Disaster Preparedness for Our Pets


            The 9-11 World Trade Center disaster, the tsunami and hurricane Katrina left all of us with Apocalyptic images and painful hearts. The magnitude of death and destruction were overwhelming and hard to comprehend. Manmade and natural catastrophes are realities that we have to face and for which we must be prepared.

            But what about out pets? Are we ready to save them too?

            When disaster strikes, or preferably before it does, you need to quickly pack and go. Prepare an emergency evacuation plan and emergency kits for all family members, including your pets. Post emergency instructions in a conspicuous place and include directions and contact information in case you are not at home and somebody else needs to rescue your pets. Make sure pets are clearly identified and that the ID/information tracks back to you. Microchip or tattoos are excellent permanent IDs. Collars and ID tags are also very useful. Have leashes, carriers and cages for all pets. Keep vaccinations current and a month's supply of needed medications and specific health care supplies, along with medical instructions. Also prepare a list of local, regional and state shelters, kennels, veterinarian and emergency clinic addresses and phone numbers.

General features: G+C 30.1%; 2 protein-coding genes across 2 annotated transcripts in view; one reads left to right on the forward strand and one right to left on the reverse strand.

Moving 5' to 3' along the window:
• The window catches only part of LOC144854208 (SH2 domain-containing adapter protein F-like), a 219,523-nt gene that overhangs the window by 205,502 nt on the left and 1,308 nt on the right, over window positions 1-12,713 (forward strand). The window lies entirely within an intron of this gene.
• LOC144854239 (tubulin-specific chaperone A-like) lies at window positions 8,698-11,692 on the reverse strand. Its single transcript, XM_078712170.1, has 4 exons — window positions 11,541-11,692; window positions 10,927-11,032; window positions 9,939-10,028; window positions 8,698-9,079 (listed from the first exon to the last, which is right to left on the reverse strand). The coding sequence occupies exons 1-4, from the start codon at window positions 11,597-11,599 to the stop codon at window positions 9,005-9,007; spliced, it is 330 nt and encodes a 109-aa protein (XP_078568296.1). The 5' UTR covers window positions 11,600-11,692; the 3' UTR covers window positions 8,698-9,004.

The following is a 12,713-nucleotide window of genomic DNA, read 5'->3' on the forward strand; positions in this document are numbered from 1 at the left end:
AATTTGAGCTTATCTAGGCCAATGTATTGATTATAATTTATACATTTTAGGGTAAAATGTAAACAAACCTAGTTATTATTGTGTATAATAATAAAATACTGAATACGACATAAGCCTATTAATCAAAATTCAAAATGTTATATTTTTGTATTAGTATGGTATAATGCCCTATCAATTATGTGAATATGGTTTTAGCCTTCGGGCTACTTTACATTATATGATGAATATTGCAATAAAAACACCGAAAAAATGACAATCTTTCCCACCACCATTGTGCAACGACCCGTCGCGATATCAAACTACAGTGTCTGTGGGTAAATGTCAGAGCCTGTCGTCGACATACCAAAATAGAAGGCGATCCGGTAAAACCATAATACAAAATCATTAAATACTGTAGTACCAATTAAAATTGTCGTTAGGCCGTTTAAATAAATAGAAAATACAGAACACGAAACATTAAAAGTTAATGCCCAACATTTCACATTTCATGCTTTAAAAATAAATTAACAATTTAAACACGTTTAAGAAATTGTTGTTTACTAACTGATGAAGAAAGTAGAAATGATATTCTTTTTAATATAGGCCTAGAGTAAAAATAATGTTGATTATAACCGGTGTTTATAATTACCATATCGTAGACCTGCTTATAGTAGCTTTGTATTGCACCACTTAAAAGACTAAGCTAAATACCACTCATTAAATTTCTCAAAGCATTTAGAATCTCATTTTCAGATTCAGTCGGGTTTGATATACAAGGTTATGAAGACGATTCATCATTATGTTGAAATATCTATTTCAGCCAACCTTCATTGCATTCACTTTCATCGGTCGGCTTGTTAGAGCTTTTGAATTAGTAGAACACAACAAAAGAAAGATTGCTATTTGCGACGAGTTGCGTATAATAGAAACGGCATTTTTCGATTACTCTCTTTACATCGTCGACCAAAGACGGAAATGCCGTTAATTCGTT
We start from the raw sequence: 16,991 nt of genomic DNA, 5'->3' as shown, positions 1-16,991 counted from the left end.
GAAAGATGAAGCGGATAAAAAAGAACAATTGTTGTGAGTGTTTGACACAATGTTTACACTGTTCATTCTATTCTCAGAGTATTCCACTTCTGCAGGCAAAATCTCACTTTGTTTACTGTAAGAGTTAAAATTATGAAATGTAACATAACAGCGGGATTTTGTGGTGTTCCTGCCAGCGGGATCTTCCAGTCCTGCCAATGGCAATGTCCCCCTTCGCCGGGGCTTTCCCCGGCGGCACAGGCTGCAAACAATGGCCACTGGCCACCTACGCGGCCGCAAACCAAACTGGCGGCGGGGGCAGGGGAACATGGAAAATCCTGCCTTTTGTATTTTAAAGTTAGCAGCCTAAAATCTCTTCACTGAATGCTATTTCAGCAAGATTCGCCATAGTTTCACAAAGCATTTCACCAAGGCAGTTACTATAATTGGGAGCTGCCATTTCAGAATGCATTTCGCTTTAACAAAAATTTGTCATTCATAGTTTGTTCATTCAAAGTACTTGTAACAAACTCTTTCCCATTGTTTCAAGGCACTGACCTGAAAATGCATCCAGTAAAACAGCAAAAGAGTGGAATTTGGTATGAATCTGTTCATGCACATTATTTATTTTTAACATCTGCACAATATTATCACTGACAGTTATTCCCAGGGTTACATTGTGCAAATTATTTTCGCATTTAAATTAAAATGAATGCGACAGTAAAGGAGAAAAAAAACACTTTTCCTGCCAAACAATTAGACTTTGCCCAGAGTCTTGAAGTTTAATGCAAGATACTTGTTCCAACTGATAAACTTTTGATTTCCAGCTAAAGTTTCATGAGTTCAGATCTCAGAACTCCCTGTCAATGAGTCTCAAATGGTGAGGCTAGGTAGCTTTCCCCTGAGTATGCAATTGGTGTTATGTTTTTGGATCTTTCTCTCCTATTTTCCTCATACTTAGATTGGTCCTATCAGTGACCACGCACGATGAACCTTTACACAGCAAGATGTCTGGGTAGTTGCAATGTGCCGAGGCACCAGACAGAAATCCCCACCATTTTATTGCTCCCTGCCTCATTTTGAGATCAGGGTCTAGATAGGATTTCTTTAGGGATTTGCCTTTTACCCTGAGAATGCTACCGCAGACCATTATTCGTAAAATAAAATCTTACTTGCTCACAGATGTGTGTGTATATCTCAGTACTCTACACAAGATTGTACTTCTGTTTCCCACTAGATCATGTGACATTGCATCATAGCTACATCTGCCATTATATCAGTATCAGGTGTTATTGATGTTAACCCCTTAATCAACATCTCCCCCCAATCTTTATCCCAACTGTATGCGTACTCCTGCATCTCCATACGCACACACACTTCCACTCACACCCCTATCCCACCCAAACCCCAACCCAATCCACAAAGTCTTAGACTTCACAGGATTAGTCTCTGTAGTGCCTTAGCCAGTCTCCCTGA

Be ready for different scenarios such as:

Local disaster- Your home, street or block is evacuated. Shelter, food and support are readily available and close by. Regional- The whole town/city/region is evacuated. Shelter, food and support are not readily available and are distant. Short term displacement- You are going to return home within less than a week. Long term displacement- You will not be able to return home for a long time or never. Ample transportation and cargo are available. No or very limited transportation and cargo are available.

            You need a minor (for short term) and a major (for long term) pet displacement kit. In any case pack only the essentials. Do not forget first aid kit.    

            The minor kit should include:

·        Carry-on water bottle of at least a gallon capacity.

·        Food (as needed for up to a week)

·        Feeding containers

·        Extra leash/rope

·        Multi-tool Pocketknife

·        Flashlight

·        Survival kits (as needed)

·        Matches

·        First aid kit containing:

o       Gauze bandages and squares

o       Elastic bandage rolls

o       2 or 3 inch tape

o       Cotton balls

o       Alcohol

o       Hydrogen peroxide

o       Scissors

o       Tweezers

o       muzzle

The major pack is an add-on to minor kit:

·        More dry food in sealed packaging (as much as possible but at least for 2 weeks).

·        More water (at least 4-5 gallons)

·        Blankets and towels

·        Camp light


            Your specific disaster plan and kits should address your location and particular needs. Your veterinarian can help you address your pet medical and first aid issues.           

            Disaster readiness can significantly reduce trauma and suffering to your pets and your family and enhance your recovery.

Copyright © 2004 - 2013
Yuval Nir
Naperville University Commons Animal Clinic- The-vet.net
1827 Wehrli rd
Naperville , IL , 60565
(630) 544-3333
Veterinarians, Animal hospital